Last night marked the two week anniversary of my moving here. It feels at the same time both long and short. It’s had its ups and downs so far, and pretty extreme versions of both, but all in all its been good. While there are aspects I really miss about home (like knowing how to get places, and being able to order what I intended the first time around), there’s so much I love about Chiang Mai.
In the short time I’ve been here, I have met so many truly amazing people. Their stories are endlessly inspiring to me. Some are here on vacation, some are traveling indefinitely, some have moved to different parts of Asia and are just visiting Chiang Mai. The one thing they largely seem to have in common: they’re great people.
A few days after I arrived I met a group of girls from the US and one from England, and they adopted me into their little herd. Within a couple of days we were basically inseparable. They have made the transition to life here a lot more fun and a lot less scary.
The first couple of weeks have been filled with a mix of touristy activities and just lounging around.The past few days were unbearably cold (for Thailand anyway…) so we did a lot of indoor activities like reading and napping.
Last week we rented mopeds and drove up to Doi Suthep, a little mountain to the north of the city which houses an impressive temple. From there we had a great view of the entire city
Renting a moped here costs around $5-$6 a day, and with two people per bike we were able to get out of the city and see some beautiful sights for next to nothing. As long as you’re a remotely competent driver and not afraid of some insane traffic, I’d highly recommend it!
I’ve rented my own scooter for the next month, and bought my very own only slightly nerdy helmet to go with it. If you come visit I’ll escort you around the city on it!
After the initial period of exploration and visiting every wat and smoothie shop within walking distance, my days have become a little more routine. While I wake early, I usually have a pretty lazy start to my days, reading or writing until late morning and then going out for coffee or breakfast. It’s avocado season here, so the girls and I have been eating avocado toast for breakfast like nobody’s business.
Our favorite place to go for dinner lately has been the international food market at the night bazaar, just east of the old city. It’s a little plaza with food stalls lining the edges, rustic tables and chairs filling the inside of the square, and live music at the front. We like it because we can all get whatever we want to eat without having to go to 15 different places.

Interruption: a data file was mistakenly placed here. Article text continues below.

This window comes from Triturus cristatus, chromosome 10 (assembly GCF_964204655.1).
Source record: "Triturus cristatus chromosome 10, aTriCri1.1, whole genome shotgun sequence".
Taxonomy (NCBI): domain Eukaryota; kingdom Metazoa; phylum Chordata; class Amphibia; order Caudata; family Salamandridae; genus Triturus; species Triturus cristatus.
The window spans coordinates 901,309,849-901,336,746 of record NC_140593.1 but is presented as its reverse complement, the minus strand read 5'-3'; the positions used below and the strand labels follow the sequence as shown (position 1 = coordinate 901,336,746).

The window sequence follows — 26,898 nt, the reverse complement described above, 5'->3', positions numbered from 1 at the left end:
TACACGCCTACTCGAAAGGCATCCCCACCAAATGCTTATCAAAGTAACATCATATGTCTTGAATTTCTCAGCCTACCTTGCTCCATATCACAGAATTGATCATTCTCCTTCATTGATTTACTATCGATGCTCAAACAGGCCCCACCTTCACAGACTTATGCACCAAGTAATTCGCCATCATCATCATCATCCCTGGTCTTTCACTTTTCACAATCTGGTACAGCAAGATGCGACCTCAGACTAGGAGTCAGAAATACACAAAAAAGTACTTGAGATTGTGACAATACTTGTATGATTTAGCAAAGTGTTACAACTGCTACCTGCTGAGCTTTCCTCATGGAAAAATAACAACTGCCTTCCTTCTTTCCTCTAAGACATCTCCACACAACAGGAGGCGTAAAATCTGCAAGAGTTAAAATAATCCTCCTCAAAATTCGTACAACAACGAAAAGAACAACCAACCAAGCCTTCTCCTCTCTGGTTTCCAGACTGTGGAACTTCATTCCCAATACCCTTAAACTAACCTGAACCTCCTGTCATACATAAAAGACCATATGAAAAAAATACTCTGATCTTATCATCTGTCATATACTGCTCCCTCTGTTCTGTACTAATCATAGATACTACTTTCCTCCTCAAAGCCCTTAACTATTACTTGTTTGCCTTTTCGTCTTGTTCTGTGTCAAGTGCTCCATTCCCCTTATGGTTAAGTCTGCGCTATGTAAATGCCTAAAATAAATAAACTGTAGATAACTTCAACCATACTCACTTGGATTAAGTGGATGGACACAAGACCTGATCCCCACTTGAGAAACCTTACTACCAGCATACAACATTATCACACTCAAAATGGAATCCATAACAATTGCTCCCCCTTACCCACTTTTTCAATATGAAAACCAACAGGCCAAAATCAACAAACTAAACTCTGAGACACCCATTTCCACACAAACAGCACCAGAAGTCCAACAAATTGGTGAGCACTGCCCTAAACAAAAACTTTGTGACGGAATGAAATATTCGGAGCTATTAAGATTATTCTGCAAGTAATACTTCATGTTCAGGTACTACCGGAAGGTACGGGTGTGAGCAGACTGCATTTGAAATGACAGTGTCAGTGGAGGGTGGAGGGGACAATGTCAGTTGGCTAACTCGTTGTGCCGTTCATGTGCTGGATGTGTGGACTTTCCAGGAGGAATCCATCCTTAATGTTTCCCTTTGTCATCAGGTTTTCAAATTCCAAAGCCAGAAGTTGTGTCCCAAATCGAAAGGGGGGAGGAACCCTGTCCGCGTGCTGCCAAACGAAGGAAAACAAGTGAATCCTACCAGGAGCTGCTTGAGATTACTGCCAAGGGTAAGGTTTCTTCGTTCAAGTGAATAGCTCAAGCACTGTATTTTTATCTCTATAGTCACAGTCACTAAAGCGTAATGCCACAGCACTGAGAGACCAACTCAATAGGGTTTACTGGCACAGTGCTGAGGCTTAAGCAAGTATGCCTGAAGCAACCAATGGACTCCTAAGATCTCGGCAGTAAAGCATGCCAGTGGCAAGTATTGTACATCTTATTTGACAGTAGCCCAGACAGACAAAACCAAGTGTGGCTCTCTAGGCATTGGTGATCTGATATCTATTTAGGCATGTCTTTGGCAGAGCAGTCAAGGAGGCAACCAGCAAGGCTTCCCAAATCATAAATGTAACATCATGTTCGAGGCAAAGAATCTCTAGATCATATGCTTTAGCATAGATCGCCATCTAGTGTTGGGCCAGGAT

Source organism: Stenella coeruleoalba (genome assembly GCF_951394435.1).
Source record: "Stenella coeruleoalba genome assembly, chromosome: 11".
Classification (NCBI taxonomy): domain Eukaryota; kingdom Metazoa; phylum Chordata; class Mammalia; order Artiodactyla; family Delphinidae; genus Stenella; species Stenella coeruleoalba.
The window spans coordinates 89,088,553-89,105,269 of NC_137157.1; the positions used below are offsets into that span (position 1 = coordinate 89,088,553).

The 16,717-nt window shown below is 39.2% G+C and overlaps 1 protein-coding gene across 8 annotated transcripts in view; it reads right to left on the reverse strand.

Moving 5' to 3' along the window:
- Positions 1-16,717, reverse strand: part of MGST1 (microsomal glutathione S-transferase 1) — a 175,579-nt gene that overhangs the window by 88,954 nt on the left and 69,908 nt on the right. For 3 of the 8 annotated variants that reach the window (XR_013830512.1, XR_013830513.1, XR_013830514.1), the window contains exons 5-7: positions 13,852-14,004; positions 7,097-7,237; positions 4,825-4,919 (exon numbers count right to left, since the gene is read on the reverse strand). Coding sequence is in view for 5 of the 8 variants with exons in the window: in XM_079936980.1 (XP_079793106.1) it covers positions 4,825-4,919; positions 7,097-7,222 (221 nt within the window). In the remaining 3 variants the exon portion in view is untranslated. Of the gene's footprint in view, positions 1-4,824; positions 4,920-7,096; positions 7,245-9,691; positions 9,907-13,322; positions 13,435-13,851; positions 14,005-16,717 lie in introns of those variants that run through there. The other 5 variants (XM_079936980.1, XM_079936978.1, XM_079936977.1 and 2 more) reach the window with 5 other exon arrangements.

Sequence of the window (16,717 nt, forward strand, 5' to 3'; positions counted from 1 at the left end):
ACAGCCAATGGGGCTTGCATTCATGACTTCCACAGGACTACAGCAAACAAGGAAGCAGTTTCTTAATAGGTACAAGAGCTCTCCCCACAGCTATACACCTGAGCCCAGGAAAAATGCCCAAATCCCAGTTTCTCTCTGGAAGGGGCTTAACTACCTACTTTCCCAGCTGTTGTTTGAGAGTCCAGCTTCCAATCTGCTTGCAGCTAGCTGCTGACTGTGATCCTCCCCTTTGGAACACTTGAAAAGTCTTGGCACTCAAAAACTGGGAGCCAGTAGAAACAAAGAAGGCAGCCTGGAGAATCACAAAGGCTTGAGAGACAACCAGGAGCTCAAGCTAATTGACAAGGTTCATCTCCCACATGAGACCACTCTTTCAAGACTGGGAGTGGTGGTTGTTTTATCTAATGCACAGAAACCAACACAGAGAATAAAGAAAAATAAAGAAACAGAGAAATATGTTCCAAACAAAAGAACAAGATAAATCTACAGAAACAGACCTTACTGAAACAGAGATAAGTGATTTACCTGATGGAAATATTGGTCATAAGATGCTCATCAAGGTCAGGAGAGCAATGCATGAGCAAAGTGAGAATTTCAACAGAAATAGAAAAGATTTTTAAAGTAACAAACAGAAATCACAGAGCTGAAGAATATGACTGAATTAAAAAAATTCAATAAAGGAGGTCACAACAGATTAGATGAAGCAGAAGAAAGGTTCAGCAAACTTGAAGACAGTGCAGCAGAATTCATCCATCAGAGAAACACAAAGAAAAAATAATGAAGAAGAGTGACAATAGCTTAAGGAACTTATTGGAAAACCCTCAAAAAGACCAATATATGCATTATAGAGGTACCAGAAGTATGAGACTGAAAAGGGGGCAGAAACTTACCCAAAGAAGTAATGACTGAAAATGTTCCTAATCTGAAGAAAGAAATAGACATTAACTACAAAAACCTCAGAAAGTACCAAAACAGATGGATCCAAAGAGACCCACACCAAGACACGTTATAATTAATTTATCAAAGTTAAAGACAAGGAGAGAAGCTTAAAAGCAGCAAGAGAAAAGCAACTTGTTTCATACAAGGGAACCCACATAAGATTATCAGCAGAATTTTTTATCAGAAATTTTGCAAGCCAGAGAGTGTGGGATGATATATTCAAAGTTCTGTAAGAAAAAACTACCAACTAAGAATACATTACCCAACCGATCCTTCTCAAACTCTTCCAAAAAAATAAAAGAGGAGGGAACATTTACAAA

For our American tummies hankering for the taste of home, the Burger Box has delicious fries and burgers for 100 baht, or less than $3. So delicious.
Sometimes we eat proper Thai food, too. (Most of the time). Although beware, because one time I ordered a kabob and received a skewer of undercooked chicken, much to my dismay. Thankfully I noticed before eating it all and did not end up puking my guts out.
I moved into my “apartment” a couple of days ago, although “hotel room” is really a lot more accurate. It’s small, but it’s near the training center and it has everything I need, so I’m pretty happy.
The CELTA course begins on Monday, so I’m spending my last few days of freedom relaxing, reading, and hanging out with friends before they depart. I’m fighting a cold (which I blame on the bout of nasty weather that came in this week) but am hoping to have it conquered before my class starts. I imagine i will be pretty busy over the next month, but I’ll try to post some updates anyway.
Overall my opinion on life in Thailand is thus:
It’s hard. Moving across the globe all alone with no idea what you’re getting into, and no knowledge of the language is stressful. I have cried countless times since I’ve been here. I’ve gotten lost, confused, had taxis leave me in the wrong places, I’ve been too hot, too cold, tired, sad, sick. But that’s inevitable. That stuff honestly happens everywhere, and it doesn’t make me like it here any less. What I’ve come to realize is this:
“Home” is wherever you want it to be. Wherever you find joy walking in the sunshine or sitting out a rainstorm. Wherever there are people to love you, talk to you, challenge you, make you laugh, and sit with you while you cry. It’s having a favorite coffee shop and breakfast place, knowing where to get the best crepes and the cheapest smoothies, and feeling the peaceful exhilaration of zooming down the road at night on your new scooter.
So yeah, Thailand’s beginning to feel like home. And I think I kind of love it.